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Chicago writer obsessed with ‘Imitation Game’ story

Graham Moore’s first feature-film screenwriting credit is not only for “The Imitation Game” — one of the movies getting lots of 2014 Oscar buzz — but it’s about Alan Turing, a man the Chicago native says he’s “been obsessed with since I was a teenager.”

Back home recently to promote the film (opening Friday), Moore said he felt a natural affinity for Turing due to the intellectual pursuits he chased as a high school student at the University of Chicago Lab School in Hyde Park.

“I was a tremendous computer nerd as a kid,” Moore said, referencing Turing’s role as one of the early developers of a rudimentary computer as he led the secret British team that broke the infamous Nazi “Enigma” code during World War II.

“I went to space camp. I went to computer programming camp. My mother used to say, ‘Who are you? Who are your real parents? Where did you come from?'” said Moore with a laugh.

(Speaking of Moore’s mother, she’s Susan Sher, first lady Michelle Obama’s former chief-of-staff and who currently heads the site-selection process for President Obama’s future presidential library.)

The chance to pen the screenplay for “The Imitation Game” came about thanks to a lucky break. “About once a year, I’d call my agents and say, ‘Hey guys! I’d really like to write this movie about a gay, English mathematician in the 1940s — and, oh yeah, he kills himself at the end.’

“My team would go nuts. They were like, ‘This is career suicide! No one will ever finance that! No one will want to direct it!’ ”


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Then, one day, Moore was at a party and met Nora Grossman, who told him about having just optioned her first book — launching her career as a film producer.

You guessed it! The book was a biography of Alan Turing, leading Moore to “freak out.”

“It was pure karma!” Moore said. “I like attacked her. I started telling her everything I knew about Alan Turing. I think I really scared her — made her think, ‘Who is this psycho?!’ … But then she realized I was serious and not crazy. I badgered her enough to finally let me come on board to write the script.”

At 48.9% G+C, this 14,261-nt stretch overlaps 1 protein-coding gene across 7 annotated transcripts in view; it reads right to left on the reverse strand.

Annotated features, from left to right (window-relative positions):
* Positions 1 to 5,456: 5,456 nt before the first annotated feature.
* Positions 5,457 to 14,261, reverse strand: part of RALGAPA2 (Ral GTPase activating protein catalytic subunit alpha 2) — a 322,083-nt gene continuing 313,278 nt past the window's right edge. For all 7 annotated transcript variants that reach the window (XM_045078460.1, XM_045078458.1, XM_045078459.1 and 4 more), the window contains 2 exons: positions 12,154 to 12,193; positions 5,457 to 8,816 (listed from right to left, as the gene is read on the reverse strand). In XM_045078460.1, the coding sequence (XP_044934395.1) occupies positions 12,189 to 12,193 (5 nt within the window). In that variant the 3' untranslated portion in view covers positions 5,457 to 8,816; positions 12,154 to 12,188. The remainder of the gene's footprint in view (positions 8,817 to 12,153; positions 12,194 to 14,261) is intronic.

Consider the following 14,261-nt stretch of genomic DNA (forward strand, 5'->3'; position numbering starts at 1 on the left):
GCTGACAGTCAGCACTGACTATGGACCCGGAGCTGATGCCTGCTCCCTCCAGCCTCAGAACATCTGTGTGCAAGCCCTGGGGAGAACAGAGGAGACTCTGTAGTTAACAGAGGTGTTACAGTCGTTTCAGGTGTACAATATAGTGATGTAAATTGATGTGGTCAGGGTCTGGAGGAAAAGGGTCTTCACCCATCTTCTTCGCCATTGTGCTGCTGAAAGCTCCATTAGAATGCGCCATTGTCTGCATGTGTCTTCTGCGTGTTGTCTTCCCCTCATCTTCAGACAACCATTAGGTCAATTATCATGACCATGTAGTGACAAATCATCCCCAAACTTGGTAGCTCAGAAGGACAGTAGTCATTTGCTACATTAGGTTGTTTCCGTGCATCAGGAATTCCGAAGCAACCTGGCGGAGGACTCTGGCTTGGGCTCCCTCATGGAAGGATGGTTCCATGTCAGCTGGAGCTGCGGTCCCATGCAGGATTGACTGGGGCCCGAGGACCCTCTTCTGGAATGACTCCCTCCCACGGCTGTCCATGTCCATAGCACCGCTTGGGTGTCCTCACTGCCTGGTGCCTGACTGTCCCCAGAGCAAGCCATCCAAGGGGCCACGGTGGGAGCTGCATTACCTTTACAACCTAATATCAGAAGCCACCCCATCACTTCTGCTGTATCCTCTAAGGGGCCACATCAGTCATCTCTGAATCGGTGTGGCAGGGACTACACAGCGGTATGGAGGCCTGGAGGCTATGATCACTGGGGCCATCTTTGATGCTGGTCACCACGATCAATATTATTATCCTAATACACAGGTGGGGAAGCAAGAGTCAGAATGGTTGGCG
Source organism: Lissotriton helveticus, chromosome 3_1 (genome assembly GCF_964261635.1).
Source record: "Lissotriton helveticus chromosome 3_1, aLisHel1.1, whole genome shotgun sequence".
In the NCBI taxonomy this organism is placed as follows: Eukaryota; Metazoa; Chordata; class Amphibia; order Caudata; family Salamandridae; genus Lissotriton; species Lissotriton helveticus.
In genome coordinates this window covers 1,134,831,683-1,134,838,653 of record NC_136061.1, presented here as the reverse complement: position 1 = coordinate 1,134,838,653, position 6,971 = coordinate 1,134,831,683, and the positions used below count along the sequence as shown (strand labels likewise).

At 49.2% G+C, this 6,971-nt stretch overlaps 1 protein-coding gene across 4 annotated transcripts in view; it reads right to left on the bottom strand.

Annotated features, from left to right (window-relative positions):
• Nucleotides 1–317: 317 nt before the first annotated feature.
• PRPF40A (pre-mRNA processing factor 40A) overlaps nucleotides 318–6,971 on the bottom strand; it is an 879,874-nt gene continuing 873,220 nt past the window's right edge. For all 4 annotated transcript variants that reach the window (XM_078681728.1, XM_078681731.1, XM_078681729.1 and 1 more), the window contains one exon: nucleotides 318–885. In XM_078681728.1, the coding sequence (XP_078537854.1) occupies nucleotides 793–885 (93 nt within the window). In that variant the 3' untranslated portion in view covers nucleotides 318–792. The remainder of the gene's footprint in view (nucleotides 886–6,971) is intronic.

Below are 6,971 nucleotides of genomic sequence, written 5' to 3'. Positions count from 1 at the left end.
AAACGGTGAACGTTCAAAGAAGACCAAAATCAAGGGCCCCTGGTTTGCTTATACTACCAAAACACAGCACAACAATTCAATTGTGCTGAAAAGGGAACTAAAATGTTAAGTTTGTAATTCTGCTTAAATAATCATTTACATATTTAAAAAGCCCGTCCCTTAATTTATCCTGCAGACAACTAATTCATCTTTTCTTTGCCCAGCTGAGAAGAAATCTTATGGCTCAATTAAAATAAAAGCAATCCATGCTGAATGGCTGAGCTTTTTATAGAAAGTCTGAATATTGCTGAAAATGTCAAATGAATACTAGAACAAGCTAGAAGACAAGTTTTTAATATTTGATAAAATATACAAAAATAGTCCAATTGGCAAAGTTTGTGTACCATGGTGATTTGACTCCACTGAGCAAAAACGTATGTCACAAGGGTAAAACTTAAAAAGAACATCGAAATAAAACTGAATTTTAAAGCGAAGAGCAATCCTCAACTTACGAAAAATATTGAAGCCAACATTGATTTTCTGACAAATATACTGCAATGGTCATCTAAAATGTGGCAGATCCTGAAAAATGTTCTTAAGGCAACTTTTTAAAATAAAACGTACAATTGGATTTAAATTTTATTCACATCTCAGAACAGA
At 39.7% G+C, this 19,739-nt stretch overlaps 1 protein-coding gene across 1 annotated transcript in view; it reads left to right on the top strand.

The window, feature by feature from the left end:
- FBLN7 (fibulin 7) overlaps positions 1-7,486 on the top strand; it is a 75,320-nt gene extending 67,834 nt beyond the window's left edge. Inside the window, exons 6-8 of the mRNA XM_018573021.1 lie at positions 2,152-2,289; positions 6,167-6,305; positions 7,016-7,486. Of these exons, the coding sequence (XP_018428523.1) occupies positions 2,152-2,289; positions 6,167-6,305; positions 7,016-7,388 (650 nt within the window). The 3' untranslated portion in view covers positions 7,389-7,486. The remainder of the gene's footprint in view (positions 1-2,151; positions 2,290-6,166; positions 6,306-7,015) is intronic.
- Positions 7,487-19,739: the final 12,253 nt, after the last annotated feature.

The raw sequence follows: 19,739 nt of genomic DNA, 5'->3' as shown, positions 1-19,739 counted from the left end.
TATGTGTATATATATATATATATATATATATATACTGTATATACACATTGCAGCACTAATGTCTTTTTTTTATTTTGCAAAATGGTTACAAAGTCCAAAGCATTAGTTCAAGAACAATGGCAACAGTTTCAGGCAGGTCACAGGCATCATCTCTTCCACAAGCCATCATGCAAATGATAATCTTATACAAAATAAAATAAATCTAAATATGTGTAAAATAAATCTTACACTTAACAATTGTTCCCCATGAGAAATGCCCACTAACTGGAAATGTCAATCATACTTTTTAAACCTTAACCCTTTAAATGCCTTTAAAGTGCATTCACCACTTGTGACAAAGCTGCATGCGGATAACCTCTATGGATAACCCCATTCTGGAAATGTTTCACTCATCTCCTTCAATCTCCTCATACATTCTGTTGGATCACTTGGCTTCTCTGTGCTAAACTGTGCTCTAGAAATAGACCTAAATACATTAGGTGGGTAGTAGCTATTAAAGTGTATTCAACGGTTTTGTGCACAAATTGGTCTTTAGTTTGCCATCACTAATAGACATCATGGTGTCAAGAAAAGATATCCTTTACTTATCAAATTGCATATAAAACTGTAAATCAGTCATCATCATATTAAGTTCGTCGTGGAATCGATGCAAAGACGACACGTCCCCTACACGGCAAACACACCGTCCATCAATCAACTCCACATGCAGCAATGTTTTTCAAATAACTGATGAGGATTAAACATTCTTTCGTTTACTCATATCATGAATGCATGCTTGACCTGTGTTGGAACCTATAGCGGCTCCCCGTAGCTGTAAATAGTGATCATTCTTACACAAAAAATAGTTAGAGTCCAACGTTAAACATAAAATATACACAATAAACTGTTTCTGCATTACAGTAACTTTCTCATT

The story traces the life of the eccentric, brilliant Cambridge mathematics professor who leads a group of cryptologists and analysts brought together by the British government during World War II in a desperate effort to break the Nazis’ code. Turing, played by Benedict Cumberbatch in a performance that already has many believing he’s in line for an Academy Award nomination for best actor, was a very complicated man.

Moore and director Morten Tyldum, a Norwegian filmmaker making his first English-language movie, wanted to make a film that would educate the public about Turing and his enormous contributions to helping end World War II and providing the basis for the early days of computer technology, “but we also wanted to do it in an entertaining way,” said Moore.

Turing’s hidden life may have been an advantage in the most secretive project of those wartime years, Tyldum said. “Because he was a closeted gay man in a society where being gay was against the law, I think it helped him carrying all those secrets about Enigma,” said the director. “It made him free to look at society from a slightly different angle. I also think it was a reason he was capable of having the unique ideas he did.”

For Tyldum, the biggest challenge of making “The Imitation Game” was the day the team had to shoot a subway scene to re-create a day of bombing during the Battle of Britain. “It was the only period subway we had — and it’s five stories down. There used to be an elevator there, but it didn’t work. So we had endless trips up and down a tiny staircase with heavy equipment. It was hellish,” said Tyldum with a grim chuckle.

For Moore, it was something more ethereal. “The most daunting thing for me was this: Alan Turing was one of the greatest geniuses of the 20th century — and I’m not! I was trying to express the mind of someone 10 times smarter than I could possibly be, or any of us could be. It was a tremendous challenge, a tremendous responsibility to tell the story of someone who suffered a really tragic fate but who had done so much for his country and for civilized society as a whole. I needed to do justice to him and pay tribute to that.”